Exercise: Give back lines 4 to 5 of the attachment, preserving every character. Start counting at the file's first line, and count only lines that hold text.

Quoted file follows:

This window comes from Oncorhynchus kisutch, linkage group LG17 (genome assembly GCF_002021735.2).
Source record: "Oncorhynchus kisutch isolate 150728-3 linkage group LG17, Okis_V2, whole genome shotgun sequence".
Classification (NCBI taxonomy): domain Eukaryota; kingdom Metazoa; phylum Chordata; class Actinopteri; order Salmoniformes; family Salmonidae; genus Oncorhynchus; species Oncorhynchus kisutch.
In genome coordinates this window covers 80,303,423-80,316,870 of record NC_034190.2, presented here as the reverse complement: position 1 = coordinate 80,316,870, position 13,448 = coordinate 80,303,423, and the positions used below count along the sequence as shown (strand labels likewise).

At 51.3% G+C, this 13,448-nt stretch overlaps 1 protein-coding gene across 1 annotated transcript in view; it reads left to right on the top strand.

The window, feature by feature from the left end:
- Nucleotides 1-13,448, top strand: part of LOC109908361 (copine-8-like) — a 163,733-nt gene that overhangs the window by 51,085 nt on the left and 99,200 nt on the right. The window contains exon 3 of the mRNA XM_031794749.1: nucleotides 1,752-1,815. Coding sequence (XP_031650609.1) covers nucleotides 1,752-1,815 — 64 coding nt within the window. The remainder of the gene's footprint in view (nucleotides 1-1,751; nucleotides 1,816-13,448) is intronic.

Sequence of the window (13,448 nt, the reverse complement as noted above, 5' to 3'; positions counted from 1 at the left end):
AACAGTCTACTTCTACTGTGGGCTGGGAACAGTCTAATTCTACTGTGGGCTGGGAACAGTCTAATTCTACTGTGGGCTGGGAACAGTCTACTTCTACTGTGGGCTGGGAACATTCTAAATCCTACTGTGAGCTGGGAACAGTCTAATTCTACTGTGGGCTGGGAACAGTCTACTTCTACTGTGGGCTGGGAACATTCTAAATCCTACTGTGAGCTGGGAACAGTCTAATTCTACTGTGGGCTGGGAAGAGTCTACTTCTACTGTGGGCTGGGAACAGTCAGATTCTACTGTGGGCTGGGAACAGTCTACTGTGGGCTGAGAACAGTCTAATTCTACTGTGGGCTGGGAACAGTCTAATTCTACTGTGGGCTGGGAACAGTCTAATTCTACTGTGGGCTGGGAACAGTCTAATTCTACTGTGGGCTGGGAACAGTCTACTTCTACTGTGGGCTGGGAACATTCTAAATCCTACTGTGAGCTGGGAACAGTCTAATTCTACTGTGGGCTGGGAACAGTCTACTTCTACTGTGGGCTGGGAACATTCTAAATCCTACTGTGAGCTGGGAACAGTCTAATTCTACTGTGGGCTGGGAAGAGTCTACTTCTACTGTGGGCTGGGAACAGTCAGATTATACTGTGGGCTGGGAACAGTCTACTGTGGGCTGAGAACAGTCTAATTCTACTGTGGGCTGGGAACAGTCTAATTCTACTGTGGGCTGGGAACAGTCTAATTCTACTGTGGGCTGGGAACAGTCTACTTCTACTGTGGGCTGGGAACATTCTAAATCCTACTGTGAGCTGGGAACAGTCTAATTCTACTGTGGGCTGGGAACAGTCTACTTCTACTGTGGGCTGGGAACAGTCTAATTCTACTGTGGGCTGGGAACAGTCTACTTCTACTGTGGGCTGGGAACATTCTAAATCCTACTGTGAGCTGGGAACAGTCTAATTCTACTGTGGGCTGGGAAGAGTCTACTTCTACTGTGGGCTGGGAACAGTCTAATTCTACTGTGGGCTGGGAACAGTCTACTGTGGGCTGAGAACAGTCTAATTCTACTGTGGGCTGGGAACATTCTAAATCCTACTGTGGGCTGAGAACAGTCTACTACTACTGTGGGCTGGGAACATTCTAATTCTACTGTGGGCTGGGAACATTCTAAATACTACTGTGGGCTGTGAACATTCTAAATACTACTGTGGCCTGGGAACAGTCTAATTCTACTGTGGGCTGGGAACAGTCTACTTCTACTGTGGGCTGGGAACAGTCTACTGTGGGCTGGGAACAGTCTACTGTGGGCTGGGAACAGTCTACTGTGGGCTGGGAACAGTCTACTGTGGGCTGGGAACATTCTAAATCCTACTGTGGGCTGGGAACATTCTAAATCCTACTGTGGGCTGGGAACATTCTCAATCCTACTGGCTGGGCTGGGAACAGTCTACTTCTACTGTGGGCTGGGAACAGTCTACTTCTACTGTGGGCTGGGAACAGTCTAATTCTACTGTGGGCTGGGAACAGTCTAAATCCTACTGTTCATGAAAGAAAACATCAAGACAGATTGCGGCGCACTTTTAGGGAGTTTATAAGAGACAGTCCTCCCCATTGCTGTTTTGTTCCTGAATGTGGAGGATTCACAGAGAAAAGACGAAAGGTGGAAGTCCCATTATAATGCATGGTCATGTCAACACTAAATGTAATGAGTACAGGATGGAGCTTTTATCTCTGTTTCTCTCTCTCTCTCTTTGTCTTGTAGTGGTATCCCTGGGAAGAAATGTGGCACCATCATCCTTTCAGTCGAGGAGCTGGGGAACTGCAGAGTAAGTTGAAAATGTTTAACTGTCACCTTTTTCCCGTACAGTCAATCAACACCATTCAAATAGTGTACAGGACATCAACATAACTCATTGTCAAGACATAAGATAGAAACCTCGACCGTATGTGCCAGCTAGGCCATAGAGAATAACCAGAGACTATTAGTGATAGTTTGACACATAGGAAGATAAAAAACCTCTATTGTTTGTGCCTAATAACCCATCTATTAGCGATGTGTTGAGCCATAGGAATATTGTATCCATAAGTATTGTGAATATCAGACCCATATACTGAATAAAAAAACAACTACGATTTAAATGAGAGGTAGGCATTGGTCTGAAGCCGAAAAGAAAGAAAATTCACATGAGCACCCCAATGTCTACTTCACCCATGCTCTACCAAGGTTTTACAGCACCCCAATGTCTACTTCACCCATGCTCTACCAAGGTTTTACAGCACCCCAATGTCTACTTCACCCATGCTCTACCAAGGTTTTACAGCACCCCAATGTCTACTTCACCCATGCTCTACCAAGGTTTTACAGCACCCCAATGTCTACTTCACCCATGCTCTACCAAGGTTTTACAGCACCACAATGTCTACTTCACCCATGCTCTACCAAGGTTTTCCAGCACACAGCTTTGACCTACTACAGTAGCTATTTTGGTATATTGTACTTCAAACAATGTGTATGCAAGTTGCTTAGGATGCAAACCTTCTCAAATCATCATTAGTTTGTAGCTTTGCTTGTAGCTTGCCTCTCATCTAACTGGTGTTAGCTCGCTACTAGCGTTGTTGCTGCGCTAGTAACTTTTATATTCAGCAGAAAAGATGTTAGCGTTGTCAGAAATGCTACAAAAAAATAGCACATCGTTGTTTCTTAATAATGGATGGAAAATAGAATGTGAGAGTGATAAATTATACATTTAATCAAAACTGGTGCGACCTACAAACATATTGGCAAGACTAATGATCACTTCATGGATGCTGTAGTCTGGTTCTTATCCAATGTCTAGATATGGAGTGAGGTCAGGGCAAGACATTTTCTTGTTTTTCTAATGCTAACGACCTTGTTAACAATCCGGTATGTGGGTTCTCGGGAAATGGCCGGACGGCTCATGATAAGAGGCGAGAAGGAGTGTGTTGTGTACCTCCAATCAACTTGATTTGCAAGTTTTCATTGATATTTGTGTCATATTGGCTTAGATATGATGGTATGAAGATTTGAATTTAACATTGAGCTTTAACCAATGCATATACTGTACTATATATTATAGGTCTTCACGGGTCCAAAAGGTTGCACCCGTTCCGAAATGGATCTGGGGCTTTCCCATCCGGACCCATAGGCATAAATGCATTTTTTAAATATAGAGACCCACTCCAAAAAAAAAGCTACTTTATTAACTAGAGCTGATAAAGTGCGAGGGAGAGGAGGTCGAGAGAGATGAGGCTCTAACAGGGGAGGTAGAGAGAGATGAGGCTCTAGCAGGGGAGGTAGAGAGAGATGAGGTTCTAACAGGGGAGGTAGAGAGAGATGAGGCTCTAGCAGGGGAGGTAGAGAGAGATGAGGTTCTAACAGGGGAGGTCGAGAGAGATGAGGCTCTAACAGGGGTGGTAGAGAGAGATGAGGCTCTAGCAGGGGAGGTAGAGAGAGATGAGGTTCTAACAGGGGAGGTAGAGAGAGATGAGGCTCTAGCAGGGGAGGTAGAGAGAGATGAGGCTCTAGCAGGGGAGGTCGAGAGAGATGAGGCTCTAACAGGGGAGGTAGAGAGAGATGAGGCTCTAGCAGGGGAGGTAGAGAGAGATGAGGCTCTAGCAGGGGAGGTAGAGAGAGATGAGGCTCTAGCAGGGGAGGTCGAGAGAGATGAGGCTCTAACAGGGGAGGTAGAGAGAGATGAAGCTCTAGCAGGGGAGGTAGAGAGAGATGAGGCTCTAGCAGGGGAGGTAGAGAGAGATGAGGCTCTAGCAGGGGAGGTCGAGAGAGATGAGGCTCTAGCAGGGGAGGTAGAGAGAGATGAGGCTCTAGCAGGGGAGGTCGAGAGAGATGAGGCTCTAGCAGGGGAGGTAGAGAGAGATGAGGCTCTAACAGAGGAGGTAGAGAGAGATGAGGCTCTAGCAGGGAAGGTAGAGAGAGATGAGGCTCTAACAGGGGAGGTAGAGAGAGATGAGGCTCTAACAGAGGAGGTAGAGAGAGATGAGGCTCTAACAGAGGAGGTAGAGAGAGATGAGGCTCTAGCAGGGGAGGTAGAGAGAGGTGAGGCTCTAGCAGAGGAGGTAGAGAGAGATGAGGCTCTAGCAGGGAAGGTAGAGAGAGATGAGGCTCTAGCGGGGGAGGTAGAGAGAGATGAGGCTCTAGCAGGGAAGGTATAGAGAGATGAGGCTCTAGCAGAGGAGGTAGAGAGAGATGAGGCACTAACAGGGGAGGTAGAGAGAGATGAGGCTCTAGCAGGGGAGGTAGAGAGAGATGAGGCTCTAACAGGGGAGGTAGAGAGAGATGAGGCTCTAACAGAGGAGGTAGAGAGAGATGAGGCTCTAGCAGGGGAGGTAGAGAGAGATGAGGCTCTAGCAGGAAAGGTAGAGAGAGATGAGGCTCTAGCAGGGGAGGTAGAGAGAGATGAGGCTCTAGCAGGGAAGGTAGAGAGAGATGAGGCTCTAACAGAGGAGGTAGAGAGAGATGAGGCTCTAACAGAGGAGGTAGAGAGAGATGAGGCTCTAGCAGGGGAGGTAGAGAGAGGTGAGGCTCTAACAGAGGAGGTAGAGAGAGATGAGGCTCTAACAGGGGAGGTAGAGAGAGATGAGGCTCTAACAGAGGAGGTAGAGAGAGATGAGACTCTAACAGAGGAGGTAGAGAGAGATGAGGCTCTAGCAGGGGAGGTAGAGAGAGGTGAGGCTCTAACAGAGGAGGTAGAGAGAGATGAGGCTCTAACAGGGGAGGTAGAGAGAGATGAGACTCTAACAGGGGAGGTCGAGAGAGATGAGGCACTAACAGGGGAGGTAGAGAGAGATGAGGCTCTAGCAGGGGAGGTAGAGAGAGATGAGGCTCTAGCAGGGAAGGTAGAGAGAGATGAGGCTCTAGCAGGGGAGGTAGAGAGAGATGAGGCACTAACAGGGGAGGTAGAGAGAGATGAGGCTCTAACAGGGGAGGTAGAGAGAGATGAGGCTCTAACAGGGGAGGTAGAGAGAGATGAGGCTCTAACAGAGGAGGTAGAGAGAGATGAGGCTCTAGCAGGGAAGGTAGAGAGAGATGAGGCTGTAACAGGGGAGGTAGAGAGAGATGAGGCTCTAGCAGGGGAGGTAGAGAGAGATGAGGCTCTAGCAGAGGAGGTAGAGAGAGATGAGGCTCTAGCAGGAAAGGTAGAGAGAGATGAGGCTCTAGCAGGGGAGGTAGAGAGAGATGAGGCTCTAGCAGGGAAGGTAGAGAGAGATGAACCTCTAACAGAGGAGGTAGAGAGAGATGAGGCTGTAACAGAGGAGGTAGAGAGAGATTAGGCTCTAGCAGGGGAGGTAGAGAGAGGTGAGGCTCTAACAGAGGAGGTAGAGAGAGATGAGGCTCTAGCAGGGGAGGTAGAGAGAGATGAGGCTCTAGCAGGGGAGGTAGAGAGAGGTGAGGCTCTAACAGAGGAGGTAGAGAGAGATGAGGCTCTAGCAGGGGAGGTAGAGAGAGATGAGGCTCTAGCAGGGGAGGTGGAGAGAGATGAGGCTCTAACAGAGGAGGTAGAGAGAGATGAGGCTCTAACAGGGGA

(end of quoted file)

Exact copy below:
In genome coordinates this window covers 80,303,423-80,316,870 of record NC_034190.2, presented here as the reverse complement: position 1 = coordinate 80,316,870, position 13,448 = coordinate 80,303,423, and the positions used below count along the sequence as shown (strand labels likewise).

At 51.3% G+C, this 13,448-nt stretch overlaps 1 protein-coding gene across 1 annotated transcript in view; it reads left to right on the top strand.